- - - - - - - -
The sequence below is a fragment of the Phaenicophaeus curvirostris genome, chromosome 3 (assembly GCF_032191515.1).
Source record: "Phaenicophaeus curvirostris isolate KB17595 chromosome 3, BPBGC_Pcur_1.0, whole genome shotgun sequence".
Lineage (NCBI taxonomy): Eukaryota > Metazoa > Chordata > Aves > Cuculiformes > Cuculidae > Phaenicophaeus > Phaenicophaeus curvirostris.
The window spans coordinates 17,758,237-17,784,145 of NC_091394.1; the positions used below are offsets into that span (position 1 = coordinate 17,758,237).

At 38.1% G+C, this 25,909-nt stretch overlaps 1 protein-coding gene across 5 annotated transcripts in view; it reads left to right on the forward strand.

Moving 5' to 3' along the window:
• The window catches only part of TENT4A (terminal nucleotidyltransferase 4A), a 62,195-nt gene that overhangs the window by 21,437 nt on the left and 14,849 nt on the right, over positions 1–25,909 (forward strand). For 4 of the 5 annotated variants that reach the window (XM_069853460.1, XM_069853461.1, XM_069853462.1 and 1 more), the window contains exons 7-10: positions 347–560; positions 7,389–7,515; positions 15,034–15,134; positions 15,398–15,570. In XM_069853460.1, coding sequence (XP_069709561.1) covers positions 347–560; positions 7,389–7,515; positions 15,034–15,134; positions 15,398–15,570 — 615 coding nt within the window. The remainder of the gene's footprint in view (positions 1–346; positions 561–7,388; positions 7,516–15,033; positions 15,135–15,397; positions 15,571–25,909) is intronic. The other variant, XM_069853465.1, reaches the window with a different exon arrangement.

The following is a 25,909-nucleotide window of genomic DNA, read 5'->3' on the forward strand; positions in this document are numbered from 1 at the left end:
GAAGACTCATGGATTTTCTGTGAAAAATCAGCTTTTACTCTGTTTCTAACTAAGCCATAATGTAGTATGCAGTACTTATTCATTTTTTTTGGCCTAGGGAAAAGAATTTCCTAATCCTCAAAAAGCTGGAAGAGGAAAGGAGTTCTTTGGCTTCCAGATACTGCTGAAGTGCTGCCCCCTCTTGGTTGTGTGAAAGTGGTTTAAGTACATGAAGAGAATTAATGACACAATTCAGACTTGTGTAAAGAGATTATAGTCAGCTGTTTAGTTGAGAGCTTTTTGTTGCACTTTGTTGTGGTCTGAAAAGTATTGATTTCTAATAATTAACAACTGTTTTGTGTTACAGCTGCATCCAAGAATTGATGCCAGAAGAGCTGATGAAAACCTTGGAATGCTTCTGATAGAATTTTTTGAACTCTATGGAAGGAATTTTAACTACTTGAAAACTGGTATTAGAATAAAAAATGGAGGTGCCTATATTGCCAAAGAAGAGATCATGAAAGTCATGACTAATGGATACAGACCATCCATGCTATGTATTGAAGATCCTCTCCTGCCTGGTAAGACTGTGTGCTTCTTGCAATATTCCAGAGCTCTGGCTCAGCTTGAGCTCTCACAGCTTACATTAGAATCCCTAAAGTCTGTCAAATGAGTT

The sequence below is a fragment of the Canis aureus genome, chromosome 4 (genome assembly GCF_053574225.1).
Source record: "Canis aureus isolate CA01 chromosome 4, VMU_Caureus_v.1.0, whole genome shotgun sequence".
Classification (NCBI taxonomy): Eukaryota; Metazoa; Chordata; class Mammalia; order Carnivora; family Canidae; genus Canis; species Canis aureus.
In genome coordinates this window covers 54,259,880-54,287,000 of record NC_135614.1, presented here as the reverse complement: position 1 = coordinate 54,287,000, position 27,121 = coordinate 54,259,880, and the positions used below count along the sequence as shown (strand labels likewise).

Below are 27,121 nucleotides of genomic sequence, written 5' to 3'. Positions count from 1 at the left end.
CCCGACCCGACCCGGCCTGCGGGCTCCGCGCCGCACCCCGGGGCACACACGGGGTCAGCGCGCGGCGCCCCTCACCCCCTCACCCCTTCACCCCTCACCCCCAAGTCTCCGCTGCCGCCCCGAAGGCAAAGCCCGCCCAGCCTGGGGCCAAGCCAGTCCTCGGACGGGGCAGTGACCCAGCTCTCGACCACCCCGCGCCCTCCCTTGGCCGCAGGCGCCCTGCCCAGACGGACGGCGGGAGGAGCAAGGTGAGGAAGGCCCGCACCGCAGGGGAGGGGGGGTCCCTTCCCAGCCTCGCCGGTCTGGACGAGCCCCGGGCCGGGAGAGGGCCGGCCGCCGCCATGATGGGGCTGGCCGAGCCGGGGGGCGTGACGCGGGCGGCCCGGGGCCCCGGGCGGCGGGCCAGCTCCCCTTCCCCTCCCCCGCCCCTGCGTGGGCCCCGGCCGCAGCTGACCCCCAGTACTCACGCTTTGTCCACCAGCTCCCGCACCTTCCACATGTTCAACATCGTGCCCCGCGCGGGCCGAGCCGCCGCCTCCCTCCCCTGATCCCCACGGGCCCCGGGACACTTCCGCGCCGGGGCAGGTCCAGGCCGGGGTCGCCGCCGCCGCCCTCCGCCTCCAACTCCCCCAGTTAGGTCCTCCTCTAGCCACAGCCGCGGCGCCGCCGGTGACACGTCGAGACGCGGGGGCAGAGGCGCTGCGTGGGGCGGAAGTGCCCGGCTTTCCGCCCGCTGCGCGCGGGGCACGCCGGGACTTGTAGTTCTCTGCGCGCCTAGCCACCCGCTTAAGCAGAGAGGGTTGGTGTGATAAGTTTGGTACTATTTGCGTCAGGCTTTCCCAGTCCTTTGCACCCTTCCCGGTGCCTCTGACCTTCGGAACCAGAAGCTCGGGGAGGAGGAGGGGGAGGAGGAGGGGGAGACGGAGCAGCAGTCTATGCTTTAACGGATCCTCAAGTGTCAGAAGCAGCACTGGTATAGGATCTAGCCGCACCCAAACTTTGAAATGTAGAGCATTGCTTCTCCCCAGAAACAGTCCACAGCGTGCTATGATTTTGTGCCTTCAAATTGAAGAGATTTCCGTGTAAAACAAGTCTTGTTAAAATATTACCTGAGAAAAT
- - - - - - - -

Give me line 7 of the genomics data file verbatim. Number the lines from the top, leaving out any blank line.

• The window catches only part of TENT4A (terminal nucleotidyltransferase 4A), a 62,195-nt gene that overhangs the window by 21,437 nt on the left and 14,849 nt on the right, over positions 1–25,909 (forward strand). For 4 of the 5 annotated variants that reach the window (XM_069853460.1, XM_069853461.1, XM_069853462.1 and 1 more), the window contains exons 7-10: positions 347–560; positions 7,389–7,515; positions 15,034–15,134; positions 15,398–15,570. In XM_069853460.1, coding sequence (XP_069709561.1) covers positions 347–560; positions 7,389–7,515; positions 15,034–15,134; positions 15,398–15,570 — 615 coding nt within the window. The remainder of the gene's footprint in view (positions 1–346; positions 561–7,388; positions 7,516–15,033; positions 15,135–15,397; positions 15,571–25,909) is intronic. The other variant, XM_069853465.1, reaches the window with a different exon arrangement.